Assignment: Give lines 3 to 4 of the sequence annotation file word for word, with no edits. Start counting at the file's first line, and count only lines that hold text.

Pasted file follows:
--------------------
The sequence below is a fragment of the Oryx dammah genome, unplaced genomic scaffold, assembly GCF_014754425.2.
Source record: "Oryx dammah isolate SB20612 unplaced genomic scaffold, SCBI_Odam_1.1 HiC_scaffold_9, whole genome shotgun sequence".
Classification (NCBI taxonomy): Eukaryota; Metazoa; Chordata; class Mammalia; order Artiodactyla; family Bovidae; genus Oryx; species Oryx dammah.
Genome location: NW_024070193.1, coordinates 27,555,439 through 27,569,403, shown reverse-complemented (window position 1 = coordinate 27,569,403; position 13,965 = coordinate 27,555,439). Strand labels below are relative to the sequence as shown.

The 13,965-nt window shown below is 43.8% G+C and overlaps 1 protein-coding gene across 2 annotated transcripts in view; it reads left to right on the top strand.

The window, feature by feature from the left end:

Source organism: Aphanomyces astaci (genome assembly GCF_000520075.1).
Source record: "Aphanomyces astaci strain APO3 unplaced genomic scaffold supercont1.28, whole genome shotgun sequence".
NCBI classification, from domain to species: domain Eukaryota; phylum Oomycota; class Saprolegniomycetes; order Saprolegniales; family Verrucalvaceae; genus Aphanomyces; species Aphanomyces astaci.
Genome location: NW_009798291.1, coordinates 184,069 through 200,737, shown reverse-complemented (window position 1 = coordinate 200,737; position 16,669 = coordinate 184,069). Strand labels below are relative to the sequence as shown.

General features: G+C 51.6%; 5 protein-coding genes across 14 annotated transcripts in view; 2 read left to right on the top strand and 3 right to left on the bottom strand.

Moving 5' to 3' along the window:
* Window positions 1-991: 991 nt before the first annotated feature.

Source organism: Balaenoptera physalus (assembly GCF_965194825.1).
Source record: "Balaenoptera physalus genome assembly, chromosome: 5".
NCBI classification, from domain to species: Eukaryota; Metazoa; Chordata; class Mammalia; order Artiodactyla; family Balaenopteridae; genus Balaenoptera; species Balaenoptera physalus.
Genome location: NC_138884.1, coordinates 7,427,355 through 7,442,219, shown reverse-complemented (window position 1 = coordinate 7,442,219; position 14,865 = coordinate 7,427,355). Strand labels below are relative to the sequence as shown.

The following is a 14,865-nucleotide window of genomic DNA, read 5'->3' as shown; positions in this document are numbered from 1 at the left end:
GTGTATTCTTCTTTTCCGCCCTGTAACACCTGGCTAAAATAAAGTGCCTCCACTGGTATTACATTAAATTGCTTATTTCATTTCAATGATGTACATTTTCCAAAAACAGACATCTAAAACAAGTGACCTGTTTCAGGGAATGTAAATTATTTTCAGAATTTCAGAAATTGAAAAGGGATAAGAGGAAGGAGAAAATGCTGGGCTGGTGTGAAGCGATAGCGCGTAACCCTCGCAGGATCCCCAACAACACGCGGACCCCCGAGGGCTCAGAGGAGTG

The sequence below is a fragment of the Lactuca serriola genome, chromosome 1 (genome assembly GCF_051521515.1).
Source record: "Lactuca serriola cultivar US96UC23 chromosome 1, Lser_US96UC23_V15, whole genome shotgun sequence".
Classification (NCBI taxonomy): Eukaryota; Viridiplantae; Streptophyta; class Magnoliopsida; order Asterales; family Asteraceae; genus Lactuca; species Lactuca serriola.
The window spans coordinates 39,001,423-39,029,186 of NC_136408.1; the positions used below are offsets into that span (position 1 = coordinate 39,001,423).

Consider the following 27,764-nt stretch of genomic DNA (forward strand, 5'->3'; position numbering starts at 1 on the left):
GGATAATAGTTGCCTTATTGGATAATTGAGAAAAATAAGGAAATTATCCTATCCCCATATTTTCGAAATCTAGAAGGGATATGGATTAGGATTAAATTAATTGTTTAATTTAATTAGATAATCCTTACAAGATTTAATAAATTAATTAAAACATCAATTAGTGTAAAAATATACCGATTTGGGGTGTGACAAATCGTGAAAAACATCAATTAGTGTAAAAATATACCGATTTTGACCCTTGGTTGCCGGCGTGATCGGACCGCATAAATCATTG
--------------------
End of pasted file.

Classification (NCBI taxonomy): Eukaryota; Metazoa; Chordata; class Mammalia; order Artiodactyla; family Bovidae; genus Oryx; species Oryx dammah.
Genome location: NW_024070193.1, coordinates 27,555,439 through 27,569,403, shown reverse-complemented (window position 1 = coordinate 27,569,403; position 13,965 = coordinate 27,555,439). Strand labels below are relative to the sequence as shown.